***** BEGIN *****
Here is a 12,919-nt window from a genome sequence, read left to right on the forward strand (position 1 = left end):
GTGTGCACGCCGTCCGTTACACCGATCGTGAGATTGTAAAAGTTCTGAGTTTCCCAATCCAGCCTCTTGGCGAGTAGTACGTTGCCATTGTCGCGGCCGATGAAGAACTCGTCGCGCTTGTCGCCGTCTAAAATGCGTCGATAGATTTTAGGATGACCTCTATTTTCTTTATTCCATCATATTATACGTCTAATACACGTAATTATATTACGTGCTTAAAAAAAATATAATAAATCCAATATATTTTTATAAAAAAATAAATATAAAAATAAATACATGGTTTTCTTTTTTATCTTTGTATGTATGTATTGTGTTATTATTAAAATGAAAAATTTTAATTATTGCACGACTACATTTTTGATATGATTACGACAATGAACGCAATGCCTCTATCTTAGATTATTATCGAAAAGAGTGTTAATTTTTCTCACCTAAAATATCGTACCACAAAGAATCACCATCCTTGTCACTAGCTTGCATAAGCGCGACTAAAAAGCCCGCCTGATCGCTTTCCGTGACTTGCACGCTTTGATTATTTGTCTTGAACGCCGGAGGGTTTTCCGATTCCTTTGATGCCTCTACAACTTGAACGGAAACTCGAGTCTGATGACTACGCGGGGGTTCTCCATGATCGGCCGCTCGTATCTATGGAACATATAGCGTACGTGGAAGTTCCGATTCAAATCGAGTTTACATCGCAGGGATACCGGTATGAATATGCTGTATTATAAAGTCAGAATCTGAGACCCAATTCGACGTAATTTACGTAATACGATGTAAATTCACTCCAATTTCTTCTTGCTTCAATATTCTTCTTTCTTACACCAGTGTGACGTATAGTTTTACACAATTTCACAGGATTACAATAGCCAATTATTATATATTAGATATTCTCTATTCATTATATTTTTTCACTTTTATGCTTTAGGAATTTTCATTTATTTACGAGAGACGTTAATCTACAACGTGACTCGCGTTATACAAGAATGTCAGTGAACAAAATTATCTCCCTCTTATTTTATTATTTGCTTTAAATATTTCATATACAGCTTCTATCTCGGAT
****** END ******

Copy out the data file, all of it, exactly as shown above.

Here is a 12,919-nt window from a genome sequence, read left to right on the forward strand (position 1 = left end):
GTGTGCACGCCGTCCGTTACACCGATCGTGAGATTGTAAAAGTTCTGAGTTTCCCAATCCAGCCTCTTGGCGAGTAGTACGTTGCCATTGTCGCGGCCGATGAAGAACTCGTCGCGCTTGTCGCCGTCTAAAATGCGTCGATAGATTTTAGGATGACCTCTATTTTCTTTATTCCATCATATTATACGTCTAATACACGTAATTATATTACGTGCTTAAAAAAAATATAATAAATCCAATATATTTTTATAAAAAAATAAATATAAAAATAAATACATGGTTTTCTTTTTTATCTTTGTATGTATGTATTGTGTTATTATTAAAATGAAAAATTTTAATTATTGCACGACTACATTTTTGATATGATTACGACAATGAACGCAATGCCTCTATCTTAGATTATTATCGAAAAGAGTGTTAATTTTTCTCACCTAAAATATCGTACCACAAAGAATCACCATCCTTGTCACTAGCTTGCATAAGCGCGACTAAAAAGCCCGCCTGATCGCTTTCCGTGACTTGCACGCTTTGATTATTTGTCTTGAACGCCGGAGGGTTTTCCGATTCCTTTGATGCCTCTACAACTTGAACGGAAACTCGAGTCTGATGACTACGCGGGGGTTCTCCATGATCGGCCGCTCGTATCTATGGAACATATAGCGTACGTGGAAGTTCCGATTCAAATCGAGTTTACATCGCAGGGATACCGGTATGAATATGCTGTATTATAAAGTCAGAATCTGAGACCCAATTCGACGTAATTTACGTAATACGATGTAAATTCACTCCAATTTCTTCTTGCTTCAATATTCTTCTTTCTTACACCAGTGTGACGTATAGTTTTACACAATTTCACAGGATTACAATAGCCAATTATTATATATTAGATATTCTCTATTCATTATATTTTTTCACTTTTATGCTTTAGGAATTTTCATTTATTTACGAGAGACGTTAATCTACAACGTGACTCGCGTTATACAAGAATGTCAGTGAACAAAATTATCTCCCTCTTATTTTATTATTTGCTTTAAATATTTCATATACAGCTTCTATCTCGGAT